Posts Tagged ‘Censorship’


April 24th, 2013 No comments

ewznet logo
Das ewz.zurinet Glasfasernetz ist nun bald für die gesamte Stadt verfügbar. Bevor ich den Umstieg vollziehe, wendete ich mich mit ein paar “offenen Fragen” an den Provider.

Mich interessieren zum Glasfasernetz folgende technische Fragen:

Paket Filterung
Können Sie mir bestätigen, dass der Datenfluss durch das Glasfasernetz nicht von den Providern durch ein “packet shaping” beeinträchtigt wird?

Antwort: Wir machen weder filtering noch shaping.

Direkte Anbindung
Können Sie mir bestätigen, dass bei der Glasfaser Anbindung die Datenpakete den direkten Weg nehmen, nicht wie beispielsweise bei UPC Cablecom, bei welchem der Datenfluss den Umweg über einen Proxy in Holland nimmt?

Antwort: Ja

Lawful Interception
Können Sie mir bestätigen, dass der Datenverkehr innerhalb des ewz.zurinet nicht durch eine “lawful interception” Einheit “abgehört” wird?

Antwort: Bei uns nicht.

Ich nehme an, dass die Provider des ewz.zurinet vollständig IPv6 unterstützen. – Ist dies richtig?

Antwort: Ja

Zudem gehe ich davon aus, dass sich die Provider betreffend SMTP Protokoll vollumfänglich an die RFC 5321 halten. Dies ist bei Providern wie Bluewin etc. leider nicht der Fall…

Antwort: Aktuell ist RFC 5321

Quote Fefe:

Übrigens, kurzer Blick ins Ausland: In der Schweiz kriegt man für 90 Franken (ca 75 Euro) pro Monat 100/100 Internet nach Hause. Und das ist ein vergleichsweise kleiner Provider, nicht mit Swisscom oder der Telekom vergleichbar. Da fällt dann 100 MBit aus der Leitung, kein Shaping, keine Trafficdiskussion, mit IPv6 und ohne PPPoE oder ähnliche Ranztechnologien. DAS GEHT ALSO. Und das ist in der Schweiz, wo der Provider für den Aufbau des Netzes selber zahlen. Nicht wie bei uns, wo der Steuerzahler das gezahlt hat.

PIPA vote postponed

January 20th, 2012 No comments

“In light of recent events, I have decided to postpone Tuesday’s vote on the PROTECT I.P. Act. […]”

Source: Reid Statement On Intellectual Property Bill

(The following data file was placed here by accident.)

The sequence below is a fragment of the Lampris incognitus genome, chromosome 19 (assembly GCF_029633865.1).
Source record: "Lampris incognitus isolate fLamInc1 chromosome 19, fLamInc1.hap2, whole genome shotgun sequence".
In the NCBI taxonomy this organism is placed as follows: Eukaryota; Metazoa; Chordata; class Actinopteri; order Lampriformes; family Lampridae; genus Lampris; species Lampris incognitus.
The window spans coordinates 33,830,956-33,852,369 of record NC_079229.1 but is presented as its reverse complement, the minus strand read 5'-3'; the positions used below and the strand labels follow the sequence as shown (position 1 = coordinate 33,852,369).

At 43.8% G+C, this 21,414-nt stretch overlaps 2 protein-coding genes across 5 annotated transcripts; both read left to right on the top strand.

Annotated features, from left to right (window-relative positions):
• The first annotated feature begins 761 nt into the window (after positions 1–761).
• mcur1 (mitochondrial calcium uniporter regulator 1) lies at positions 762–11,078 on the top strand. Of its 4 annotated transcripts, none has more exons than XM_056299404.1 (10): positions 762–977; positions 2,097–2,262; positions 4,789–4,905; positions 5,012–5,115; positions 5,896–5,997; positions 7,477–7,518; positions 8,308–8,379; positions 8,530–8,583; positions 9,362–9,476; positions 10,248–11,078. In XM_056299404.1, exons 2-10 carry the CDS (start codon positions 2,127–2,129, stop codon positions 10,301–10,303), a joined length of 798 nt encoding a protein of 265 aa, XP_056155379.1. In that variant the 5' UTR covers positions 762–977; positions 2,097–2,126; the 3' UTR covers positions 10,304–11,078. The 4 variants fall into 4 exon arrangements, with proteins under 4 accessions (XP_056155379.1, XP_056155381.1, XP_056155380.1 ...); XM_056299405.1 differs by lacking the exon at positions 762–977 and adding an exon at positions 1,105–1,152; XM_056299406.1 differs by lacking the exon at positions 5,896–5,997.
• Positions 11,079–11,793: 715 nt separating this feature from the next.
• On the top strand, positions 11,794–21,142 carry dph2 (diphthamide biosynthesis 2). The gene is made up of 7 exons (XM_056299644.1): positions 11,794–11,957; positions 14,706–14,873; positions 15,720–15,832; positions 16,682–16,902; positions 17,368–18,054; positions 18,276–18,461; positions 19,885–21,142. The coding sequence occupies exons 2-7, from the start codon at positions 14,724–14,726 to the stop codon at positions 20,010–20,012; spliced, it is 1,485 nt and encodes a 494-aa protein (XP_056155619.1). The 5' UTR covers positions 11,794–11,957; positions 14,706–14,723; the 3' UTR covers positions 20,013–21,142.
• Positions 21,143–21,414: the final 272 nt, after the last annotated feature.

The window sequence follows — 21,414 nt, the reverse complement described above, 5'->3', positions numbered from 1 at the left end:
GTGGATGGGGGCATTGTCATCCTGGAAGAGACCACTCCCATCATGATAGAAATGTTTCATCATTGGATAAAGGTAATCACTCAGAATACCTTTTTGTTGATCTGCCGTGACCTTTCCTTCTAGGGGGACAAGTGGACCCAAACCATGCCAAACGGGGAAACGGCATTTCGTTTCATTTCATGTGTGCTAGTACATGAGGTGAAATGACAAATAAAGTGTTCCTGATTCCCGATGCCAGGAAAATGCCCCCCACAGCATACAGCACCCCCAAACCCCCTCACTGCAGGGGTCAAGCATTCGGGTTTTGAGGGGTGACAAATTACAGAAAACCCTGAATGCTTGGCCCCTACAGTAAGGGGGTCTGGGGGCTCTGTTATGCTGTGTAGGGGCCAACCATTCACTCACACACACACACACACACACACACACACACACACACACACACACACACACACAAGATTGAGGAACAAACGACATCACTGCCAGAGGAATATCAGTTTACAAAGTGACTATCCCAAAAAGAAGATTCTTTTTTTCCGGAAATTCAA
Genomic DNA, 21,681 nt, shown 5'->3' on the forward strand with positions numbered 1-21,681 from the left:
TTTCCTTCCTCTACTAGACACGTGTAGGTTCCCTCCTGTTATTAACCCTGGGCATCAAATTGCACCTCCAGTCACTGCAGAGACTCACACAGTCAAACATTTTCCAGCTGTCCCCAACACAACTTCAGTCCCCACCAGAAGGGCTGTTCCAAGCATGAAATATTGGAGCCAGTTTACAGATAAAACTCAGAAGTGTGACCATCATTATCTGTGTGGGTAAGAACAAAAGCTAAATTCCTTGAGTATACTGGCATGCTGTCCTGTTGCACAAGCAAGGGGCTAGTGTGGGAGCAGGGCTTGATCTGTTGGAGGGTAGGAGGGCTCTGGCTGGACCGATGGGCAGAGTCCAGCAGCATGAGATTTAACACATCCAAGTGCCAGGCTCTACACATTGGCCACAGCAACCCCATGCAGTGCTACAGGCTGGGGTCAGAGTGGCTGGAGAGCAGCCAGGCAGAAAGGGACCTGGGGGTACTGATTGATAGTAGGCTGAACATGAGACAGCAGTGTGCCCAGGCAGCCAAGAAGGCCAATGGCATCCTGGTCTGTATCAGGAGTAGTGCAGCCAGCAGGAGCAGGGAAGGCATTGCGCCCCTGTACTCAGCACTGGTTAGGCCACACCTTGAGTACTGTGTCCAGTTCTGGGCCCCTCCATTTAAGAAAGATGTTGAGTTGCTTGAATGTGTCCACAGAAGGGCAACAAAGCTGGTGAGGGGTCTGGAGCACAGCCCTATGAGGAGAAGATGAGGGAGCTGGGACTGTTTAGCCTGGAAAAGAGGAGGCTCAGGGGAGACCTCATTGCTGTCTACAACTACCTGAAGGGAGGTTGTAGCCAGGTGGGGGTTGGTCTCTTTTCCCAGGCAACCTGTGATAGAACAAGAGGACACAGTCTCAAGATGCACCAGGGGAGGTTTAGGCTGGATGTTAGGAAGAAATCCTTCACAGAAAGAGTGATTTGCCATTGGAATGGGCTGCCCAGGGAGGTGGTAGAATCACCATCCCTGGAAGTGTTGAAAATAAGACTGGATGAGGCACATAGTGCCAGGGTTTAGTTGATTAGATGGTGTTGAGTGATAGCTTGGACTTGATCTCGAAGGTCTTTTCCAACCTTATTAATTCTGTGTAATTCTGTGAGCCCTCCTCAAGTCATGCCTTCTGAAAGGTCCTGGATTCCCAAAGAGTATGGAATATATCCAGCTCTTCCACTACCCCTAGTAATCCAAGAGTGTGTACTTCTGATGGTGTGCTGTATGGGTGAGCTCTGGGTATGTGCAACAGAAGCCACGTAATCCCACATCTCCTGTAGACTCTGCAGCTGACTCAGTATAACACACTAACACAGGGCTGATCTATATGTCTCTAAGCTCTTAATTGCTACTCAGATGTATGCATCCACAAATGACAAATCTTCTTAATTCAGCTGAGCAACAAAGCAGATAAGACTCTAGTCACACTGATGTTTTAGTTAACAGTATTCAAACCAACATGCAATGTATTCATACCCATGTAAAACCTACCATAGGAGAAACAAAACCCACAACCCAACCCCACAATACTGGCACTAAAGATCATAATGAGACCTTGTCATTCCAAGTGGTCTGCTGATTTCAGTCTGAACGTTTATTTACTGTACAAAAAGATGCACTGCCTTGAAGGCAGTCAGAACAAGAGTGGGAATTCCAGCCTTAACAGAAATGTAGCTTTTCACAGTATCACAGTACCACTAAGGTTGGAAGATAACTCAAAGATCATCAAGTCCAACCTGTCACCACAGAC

Now we need a concept for the “Future Internets”, because the day will come that SOP/PIP-Acts are being introduced.


January 18th, 2012 No comments

Don’t censor the Internet!

Sen. Harry Reid
Majority Leader
United States Senate
522 Hart Senate Office Bldg
Washington, DC 20510

Dear Majority Leader Harry Reid,

As human rights and press freedom advocates, we write to express our deep concern about S. 968, the PROTECT IP Act (PIPA), and the threat it poses to international human rights. Like H.R. 3261, the Stop Online Piracy Act (SOPA), PIPA requires the use of internet censorship tools, undermines the global nature of the internet, and threatens free speech online. PIPA introduces a deeply concerning degree of legal uncertainty into the internet economy, particularly for users and businesses internationally. The United States has long been a global leader in support of freedom of speech online, and we urge the Senate not to tarnish that reputation by passing PIPA.

Today, some of the world’s most repressive countries, like China, Iran, Yemen, Saudi Arabia, and Syria use DNS filtering as a means to silence their citizens. As over 80 human rights organizations recently wrote in a letter opposing SOPA, “institutionalizing the use of internet censorship tools to enforce domestic law in the United States… creates a paradox that undermines its moral authority to criticize repressive regimes.”[1] In fact, PIPA would send an unequivocal message to other nations that the use of these tools is not only acceptable, but encouraged.